75 YEARS AGO AMERICANS WERE MUCH SMARTER; THEY REPEALED PROHIBITION
INDEPENDENT, UK - In selected watering holes across
By now the reason for these goings-on will be plain. Tonight is the 75th anniversary of the end of Prohibition - of 5 December 1933 when
Rarely in the annals of human experience has so well intentioned an idea been such a monument to failure as
The "noble experiment", as its supporters termed it, did indeed lead to a modest decline in alcohol consumption and an overall improvement in public health. But those meager and transient advantages were nothing compared to the unintended side-effects of Prohibition: a drastic decline in federal and state revenues, a surge in clandestine binge drinking and of course speak-easies, bootlegging, moonlighting and mobsters, not to mention the criminalization of millions of US citizens, including some its most eminent politicians, who were technically flouting the law of the land.
Ethan A. Nadelmann, Wall Street Journal - We should consider why our forebears rejoiced at the relegalization of a powerful drug long associated with bountiful pleasure and pain, and consider too the lessons for our time.
The Americans who voted in 1933 to repeal prohibition differed greatly in their reasons for overturning the system. But almost all agreed that the evils of failed suppression far outweighed the evils of alcohol consumption.
The change from just 15 years earlier, when most Americans saw alcohol as the root of the problem and voted to ban it, was dramatic. Prohibition's failure to create an Alcohol Free Society sank in quickly. Booze flowed as readily as before, but now it was illicit, filling criminal coffers at taxpayer expense. . .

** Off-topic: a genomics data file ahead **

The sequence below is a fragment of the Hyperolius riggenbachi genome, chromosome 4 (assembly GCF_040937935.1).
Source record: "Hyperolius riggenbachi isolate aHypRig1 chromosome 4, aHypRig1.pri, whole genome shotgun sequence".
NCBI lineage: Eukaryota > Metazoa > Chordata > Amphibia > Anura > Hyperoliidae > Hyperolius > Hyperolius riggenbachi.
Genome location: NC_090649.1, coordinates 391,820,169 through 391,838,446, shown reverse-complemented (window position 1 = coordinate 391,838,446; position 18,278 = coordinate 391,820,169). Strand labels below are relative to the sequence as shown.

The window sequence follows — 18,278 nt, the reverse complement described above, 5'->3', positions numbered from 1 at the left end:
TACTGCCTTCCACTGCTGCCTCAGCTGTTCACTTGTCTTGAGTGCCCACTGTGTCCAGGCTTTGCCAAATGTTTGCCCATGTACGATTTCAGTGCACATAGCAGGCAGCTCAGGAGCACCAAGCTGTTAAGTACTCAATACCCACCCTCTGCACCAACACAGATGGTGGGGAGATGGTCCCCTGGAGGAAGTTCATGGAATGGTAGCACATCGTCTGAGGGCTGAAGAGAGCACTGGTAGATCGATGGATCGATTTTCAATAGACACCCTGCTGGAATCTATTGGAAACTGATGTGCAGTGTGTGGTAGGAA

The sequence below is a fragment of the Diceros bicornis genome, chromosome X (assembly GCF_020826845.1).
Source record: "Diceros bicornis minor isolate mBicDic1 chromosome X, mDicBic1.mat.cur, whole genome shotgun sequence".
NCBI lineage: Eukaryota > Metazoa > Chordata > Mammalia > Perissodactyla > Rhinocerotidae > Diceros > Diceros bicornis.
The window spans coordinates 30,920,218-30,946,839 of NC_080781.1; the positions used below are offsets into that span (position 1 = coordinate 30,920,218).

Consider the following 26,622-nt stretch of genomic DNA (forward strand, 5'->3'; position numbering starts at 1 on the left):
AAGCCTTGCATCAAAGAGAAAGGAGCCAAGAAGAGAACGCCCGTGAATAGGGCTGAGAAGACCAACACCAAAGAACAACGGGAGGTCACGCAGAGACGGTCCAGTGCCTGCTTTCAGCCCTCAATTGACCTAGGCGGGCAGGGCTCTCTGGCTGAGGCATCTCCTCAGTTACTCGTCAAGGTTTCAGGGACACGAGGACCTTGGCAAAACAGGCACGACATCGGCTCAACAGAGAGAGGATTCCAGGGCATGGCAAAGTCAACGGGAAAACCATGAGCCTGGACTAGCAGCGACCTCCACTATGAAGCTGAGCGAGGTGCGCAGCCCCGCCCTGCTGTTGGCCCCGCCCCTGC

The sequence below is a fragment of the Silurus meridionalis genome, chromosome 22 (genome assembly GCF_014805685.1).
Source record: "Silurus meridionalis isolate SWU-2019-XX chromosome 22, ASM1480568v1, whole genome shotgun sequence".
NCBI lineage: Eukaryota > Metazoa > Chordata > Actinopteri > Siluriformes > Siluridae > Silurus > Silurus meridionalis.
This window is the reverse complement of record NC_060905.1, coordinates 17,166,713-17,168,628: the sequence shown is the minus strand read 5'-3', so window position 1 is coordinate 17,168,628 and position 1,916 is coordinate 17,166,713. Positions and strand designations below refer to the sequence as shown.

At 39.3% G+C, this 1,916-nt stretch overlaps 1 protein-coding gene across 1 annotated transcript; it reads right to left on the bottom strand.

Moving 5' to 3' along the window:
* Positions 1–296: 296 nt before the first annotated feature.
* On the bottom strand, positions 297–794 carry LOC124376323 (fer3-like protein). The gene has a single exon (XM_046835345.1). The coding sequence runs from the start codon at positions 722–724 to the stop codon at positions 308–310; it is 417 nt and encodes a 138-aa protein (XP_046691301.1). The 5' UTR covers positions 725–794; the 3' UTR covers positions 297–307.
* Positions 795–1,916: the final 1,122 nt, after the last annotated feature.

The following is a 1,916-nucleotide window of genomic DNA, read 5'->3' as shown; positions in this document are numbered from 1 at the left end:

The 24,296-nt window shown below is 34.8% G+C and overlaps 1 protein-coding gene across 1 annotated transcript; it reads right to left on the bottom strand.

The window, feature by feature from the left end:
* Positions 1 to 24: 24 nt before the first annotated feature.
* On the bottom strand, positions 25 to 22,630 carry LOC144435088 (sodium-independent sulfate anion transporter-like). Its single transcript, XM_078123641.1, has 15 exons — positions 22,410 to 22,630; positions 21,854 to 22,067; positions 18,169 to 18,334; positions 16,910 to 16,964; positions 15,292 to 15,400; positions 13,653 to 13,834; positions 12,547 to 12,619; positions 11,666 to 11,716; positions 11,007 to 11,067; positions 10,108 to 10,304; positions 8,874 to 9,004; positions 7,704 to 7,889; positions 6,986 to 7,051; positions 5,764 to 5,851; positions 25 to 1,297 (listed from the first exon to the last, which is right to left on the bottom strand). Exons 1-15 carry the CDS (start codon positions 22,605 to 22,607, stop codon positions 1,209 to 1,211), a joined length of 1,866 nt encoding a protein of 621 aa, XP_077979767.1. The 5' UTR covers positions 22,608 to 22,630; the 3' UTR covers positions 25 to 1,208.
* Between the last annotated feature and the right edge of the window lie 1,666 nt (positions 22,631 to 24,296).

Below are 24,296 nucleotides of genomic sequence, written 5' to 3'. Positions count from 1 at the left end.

When repeal came, it was not just with the support of those with a taste for alcohol, but also those who disliked and even hated it but could no longer ignore the dreadful consequences of a failed prohibition. They saw what most Americans still fail to see today: That a failed drug prohibition can cause greater harm than the drug it was intended to banish.
Consider the consequences of drug prohibition today: 500,000 people incarcerated in U.S. prisons and jails for nonviolent drug-law violations; 1.8 million drug arrests last year; tens of billions of taxpayer dollars expended annually to fund a drug war that 76% of Americans say has failed; millions now marked for life as former drug felons; many thousands dying each year from drug overdoses that have more to do with prohibitionist policies than the drugs themselves, and tens of thousands more needlessly infected with AIDS and Hepatitis C because those same policies undermine and block responsible public-health policies.
And look abroad. At
All this, and much more, are the consequences not of drugs per se but of prohibitionist policies that have failed for too long and that can never succeed in an open society, given the lessons of history. Perhaps a totalitarian American could do better, but at what cost to our most fundamental values?
Why did our forebears wise up so quickly while Americans today still struggle with sorting out the consequences of drug misuse from those of drug prohibition?
It's not because alcohol is any less dangerous than the drugs that are banned today. Marijuana, by comparison, is relatively harmless: little association with violent behavior, no chance of dying from an overdose, and not nearly as dangerous as alcohol if one misuses it or becomes addicted. Most of heroin's dangers are more a consequence of its prohibition than the drug's distinctive properties. That's why 70% of Swiss voters approved a referendum this past weekend endorsing the government's provision of pharmaceutical heroin to addicts who could not quit their addictions by other means. It is also why a growing number of other countries, including